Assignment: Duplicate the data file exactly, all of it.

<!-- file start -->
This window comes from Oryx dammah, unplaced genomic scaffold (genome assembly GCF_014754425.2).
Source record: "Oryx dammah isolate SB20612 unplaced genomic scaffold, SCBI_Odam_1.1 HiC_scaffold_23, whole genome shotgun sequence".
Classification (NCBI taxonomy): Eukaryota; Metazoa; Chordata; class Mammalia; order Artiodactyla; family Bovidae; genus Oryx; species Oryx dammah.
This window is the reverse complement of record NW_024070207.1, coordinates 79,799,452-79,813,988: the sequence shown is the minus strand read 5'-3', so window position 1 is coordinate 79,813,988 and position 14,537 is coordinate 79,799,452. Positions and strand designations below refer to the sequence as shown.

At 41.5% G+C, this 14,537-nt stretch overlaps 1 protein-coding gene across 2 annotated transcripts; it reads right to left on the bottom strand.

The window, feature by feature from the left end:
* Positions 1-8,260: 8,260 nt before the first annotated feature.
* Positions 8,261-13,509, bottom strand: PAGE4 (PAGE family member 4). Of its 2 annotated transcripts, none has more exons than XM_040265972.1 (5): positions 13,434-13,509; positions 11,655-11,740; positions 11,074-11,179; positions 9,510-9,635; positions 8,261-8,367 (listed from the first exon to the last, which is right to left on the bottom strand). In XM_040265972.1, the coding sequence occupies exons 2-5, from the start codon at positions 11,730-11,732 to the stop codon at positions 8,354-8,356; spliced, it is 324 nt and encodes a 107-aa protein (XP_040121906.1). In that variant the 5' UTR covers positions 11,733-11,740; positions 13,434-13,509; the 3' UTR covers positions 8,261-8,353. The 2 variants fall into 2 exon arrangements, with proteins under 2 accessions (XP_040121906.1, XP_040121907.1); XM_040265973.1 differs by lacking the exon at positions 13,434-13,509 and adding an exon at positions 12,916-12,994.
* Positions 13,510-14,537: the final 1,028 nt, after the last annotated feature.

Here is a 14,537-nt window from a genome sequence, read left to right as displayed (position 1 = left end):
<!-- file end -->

This window comes from Oryx dammah, unplaced genomic scaffold (genome assembly GCF_014754425.2).
Source record: "Oryx dammah isolate SB20612 unplaced genomic scaffold, SCBI_Odam_1.1 HiC_scaffold_23, whole genome shotgun sequence".
Classification (NCBI taxonomy): Eukaryota; Metazoa; Chordata; class Mammalia; order Artiodactyla; family Bovidae; genus Oryx; species Oryx dammah.
This window is the reverse complement of record NW_024070207.1, coordinates 79,799,452-79,813,988: the sequence shown is the minus strand read 5'-3', so window position 1 is coordinate 79,813,988 and position 14,537 is coordinate 79,799,452. Positions and strand designations below refer to the sequence as shown.

At 41.5% G+C, this 14,537-nt stretch overlaps 1 protein-coding gene across 2 annotated transcripts; it reads right to left on the bottom strand.

The window, feature by feature from the left end:
* Positions 1-8,260: 8,260 nt before the first annotated feature.
* Positions 8,261-13,509, bottom strand: PAGE4 (PAGE family member 4). Of its 2 annotated transcripts, none has more exons than XM_040265972.1 (5): positions 13,434-13,509; positions 11,655-11,740; positions 11,074-11,179; positions 9,510-9,635; positions 8,261-8,367 (listed from the first exon to the last, which is right to left on the bottom strand). In XM_040265972.1, the coding sequence occupies exons 2-5, from the start codon at positions 11,730-11,732 to the stop codon at positions 8,354-8,356; spliced, it is 324 nt and encodes a 107-aa protein (XP_040121906.1). In that variant the 5' UTR covers positions 11,733-11,740; positions 13,434-13,509; the 3' UTR covers positions 8,261-8,353. The 2 variants fall into 2 exon arrangements, with proteins under 2 accessions (XP_040121906.1, XP_040121907.1); XM_040265973.1 differs by lacking the exon at positions 13,434-13,509 and adding an exon at positions 12,916-12,994.
* Positions 13,510-14,537: the final 1,028 nt, after the last annotated feature.

Here is a 14,537-nt window from a genome sequence, read left to right as displayed (position 1 = left end):